Tax Day is fast approaching, with Americans needing to either file a return by April 18 or ask for an extension. If you’re among the millions who tend to wait until the eleventh hour to file, there’s still time to take steps that can reduce what you owe or land a bigger refund.
About 91 million people have filed tax returns as of April 1, according to the most recent IRS statistics. In a typical year, the tax agency receives about 160 million tax filings, which means that almost 70 million Americans had yet to file their taxes in the last two weeks before the deadline. So far, the typical refund is $3,226 in 2022, the agency said earlier this month. Among the strategies still open to taxpayers who have yet to file: Socking money away in either an Individual Retirement Account (IRA) or a Health Savings Account (HSA),Eric Bronnenkant, head of tax at Betterment, told CBS MoneyWatch. These strategies can help lower your taxable income while also offering longer-term advantages through increased retirement savings or the triple-tax benefits provided by an HSA.
“The IRA and HSA deadline is the tax filing deadline of April 18,” Bronnenkant noted. “Once you have missed out on them, you can’t get them back again.”Here are some last-minute tax moves that can put money in your pocket.Invest in an IRATaxpayers can still invest up to $6,000 in an IRA for the 2021 tax year through April 18, according to the IRS. For people who are over 50, that amount is bumped up to $7,000 in order to help older workers save more for retirement. Traditional IRAs help lower your tax burden because they can be deductible up to the contribution limit, which means your taxable income will be lowered by the amount you put in the IRA. At the same time, you’ll be saving money for your golden years, a tax-preferred benefit that can have big returns over a career.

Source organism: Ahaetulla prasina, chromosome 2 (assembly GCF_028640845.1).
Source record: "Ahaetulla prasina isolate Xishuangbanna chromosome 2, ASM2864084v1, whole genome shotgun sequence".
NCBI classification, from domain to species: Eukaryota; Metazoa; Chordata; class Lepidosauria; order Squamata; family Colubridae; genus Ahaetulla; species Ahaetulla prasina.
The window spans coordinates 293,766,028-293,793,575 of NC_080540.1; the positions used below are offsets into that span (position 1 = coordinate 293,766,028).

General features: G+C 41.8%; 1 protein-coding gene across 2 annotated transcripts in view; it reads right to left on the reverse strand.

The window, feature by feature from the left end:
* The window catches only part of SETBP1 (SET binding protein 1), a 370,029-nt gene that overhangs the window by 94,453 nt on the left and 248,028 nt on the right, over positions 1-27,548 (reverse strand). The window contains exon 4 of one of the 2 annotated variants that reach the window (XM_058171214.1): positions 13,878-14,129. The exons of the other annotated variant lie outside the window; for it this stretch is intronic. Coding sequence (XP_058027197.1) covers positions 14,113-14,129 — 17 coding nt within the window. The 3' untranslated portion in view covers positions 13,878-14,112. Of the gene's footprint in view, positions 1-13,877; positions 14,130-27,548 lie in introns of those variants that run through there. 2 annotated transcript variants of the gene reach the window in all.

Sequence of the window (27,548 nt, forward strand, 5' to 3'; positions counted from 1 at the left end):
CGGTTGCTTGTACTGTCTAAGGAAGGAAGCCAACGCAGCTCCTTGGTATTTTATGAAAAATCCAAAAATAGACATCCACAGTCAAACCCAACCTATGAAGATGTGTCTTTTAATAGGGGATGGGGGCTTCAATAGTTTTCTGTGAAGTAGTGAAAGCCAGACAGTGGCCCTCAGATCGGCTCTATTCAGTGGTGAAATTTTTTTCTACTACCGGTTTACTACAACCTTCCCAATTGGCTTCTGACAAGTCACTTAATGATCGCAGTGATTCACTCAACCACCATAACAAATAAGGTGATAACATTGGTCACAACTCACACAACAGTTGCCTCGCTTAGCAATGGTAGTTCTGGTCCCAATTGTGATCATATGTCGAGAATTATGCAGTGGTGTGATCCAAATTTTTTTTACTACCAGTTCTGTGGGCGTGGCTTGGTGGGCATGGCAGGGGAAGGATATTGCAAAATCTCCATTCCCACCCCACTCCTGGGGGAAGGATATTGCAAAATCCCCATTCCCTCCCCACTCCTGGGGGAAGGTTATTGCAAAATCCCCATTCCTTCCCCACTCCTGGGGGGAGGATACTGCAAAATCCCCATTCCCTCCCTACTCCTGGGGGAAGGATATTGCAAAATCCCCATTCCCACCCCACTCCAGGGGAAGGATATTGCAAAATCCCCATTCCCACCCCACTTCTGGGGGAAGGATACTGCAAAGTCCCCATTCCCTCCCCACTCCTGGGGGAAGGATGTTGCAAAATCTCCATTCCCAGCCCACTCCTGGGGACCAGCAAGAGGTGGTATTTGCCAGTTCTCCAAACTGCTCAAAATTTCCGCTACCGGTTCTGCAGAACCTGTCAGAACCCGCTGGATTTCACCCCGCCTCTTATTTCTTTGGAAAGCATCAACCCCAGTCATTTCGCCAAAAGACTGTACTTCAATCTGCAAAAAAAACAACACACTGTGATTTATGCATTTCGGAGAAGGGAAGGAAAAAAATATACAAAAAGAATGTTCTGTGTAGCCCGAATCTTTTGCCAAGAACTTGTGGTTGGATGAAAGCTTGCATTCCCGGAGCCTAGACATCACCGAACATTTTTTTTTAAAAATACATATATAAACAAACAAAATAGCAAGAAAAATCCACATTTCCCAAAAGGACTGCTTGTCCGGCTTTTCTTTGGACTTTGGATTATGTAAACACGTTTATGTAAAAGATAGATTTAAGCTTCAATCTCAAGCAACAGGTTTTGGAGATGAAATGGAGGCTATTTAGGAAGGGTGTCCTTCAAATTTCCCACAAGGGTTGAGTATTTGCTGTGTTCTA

“Especially for new workforce employees, it may be tough to put money in, but that can pay off long term,”…
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